Despite the burial ceremony for Napoleonic general Charles Etienne Gudin at the Invalides in Paris on 2 December, Franco-Russian relations of late have not been quite as close as supporters of a stronger rapprochement would wish due to Ukraine and other weighty diplomatic differences.
High profile political personalities were notable by their absence from the ceremony, organised by the Foundation for Franco-Russian Historical Initiatives, headed by Pierre Malinowski with help from Elizaveta Peskova, the daughter of the Kremlin’s spokesman Dmitry Peskov .
A few days earlier, in the wake of a recent shake up of Russia’s soft power apparatus Yevgeni Primakov Jr, the head of the Russian cultural institution Rossotrudnichestvo profited from the annual Franco-Russian forum in Paris on 26 November to revive Russian cultural influence bodies in Paris, which have been hampered of late by political differences, and promise them more funds.
Russian nationals a top priority
Between private ceremonies and award-giving, Primakov, who oversees a staff of former intelligence officers at the Rossotrudichestvo met the various branches of Russian influence in Paris to encourage them to work m21/09/22/la-societe-russe-deore closely together. The Russian House of Science and Culture, a branch of the Rossotrudichestvo, headed by Konstantin Volkov, and the Russian Orthodox Spiritual and Cultural Centre (CSCOR), on Paris’ quai Branly, are the most prominent entities. The CSCOR, which is favoured by the Russian embassy, is attached to the Russian foreign ministry and headed by Francophile diplomat Leonid Kadyshev. Primakov asked the two entities to step up their efforts, particularly in tandem with the Russian Geographical Society, which opened an office in Paris in September.
Networks of Russian nationals, overseen by the World Coordination Council of Russian Compatriots Abroad (KSORS), also received Primakov’s attention. In lengthy meetings, he assured them that Russians abroad are a priority for the agency, both in terms of consolidating their membership of Russian nationals and their descendants and opening it to people with an interest in Russia. The French branch of the Coordination Council is headed by Georgi Shepelev, a professor at the National Institute of Oriental Languages and Civilisations.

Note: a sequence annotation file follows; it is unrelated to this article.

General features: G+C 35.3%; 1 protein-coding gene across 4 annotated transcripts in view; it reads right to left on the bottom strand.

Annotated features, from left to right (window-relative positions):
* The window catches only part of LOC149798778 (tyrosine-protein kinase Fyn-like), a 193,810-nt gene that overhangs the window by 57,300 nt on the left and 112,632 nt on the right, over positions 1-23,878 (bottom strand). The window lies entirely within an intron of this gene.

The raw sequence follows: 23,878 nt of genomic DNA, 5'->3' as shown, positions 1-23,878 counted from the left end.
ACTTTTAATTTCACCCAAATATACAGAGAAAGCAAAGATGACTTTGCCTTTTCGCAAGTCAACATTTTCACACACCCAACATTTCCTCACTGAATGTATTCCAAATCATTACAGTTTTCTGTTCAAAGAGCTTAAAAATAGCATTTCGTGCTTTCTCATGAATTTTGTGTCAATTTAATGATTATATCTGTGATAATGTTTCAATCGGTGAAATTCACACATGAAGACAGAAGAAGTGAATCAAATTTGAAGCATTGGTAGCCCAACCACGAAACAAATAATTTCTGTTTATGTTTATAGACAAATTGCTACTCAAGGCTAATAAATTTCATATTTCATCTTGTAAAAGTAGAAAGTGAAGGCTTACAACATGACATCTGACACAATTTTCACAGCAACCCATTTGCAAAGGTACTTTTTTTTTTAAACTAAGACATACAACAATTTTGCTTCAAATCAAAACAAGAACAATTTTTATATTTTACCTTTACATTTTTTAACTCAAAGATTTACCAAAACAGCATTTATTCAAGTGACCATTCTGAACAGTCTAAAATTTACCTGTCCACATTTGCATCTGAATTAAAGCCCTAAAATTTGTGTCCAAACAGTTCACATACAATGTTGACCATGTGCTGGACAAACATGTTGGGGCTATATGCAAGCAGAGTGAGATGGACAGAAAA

During his trip to Paris, Primakov, the grandson of Yevgeni Primakov Sr, the first head of the SVR, Russia’s external intelligence service, was accompanied by Alexey Polkovnikov, who has been his assistant since October 2020. Before joining Rossotrudnichestvo, Polkovnikov headed the Russian Humanitary Mission, (RHM) an NGO which deploys security experts, Russian language teachers, logistitians and war reporters mainly in the Balkans.
The RHM enters the mesh of Russian soft power
Now headed by Sergey Shevchuk, the RHM opened a new “Russian House’ in Donetsk on 30 November. Although Rossotrudichestvo’s missions have been dubbed “Russian Houses” since March this year, the Donetsk project was sponsored by the RHM in coordination with a youth charity and with the support of MP Viktor Vodolatski. A big supporter of initiatives in the Donetsk basin and member of the presidential interethnic relations council, Vodolatski also co-chairs the State Duma committee on Community of Independent States (CIS) affairs, Eurasian integration and relations with Russians abroad. He gets help from his colleague Konstantin Zatulin on these topics .
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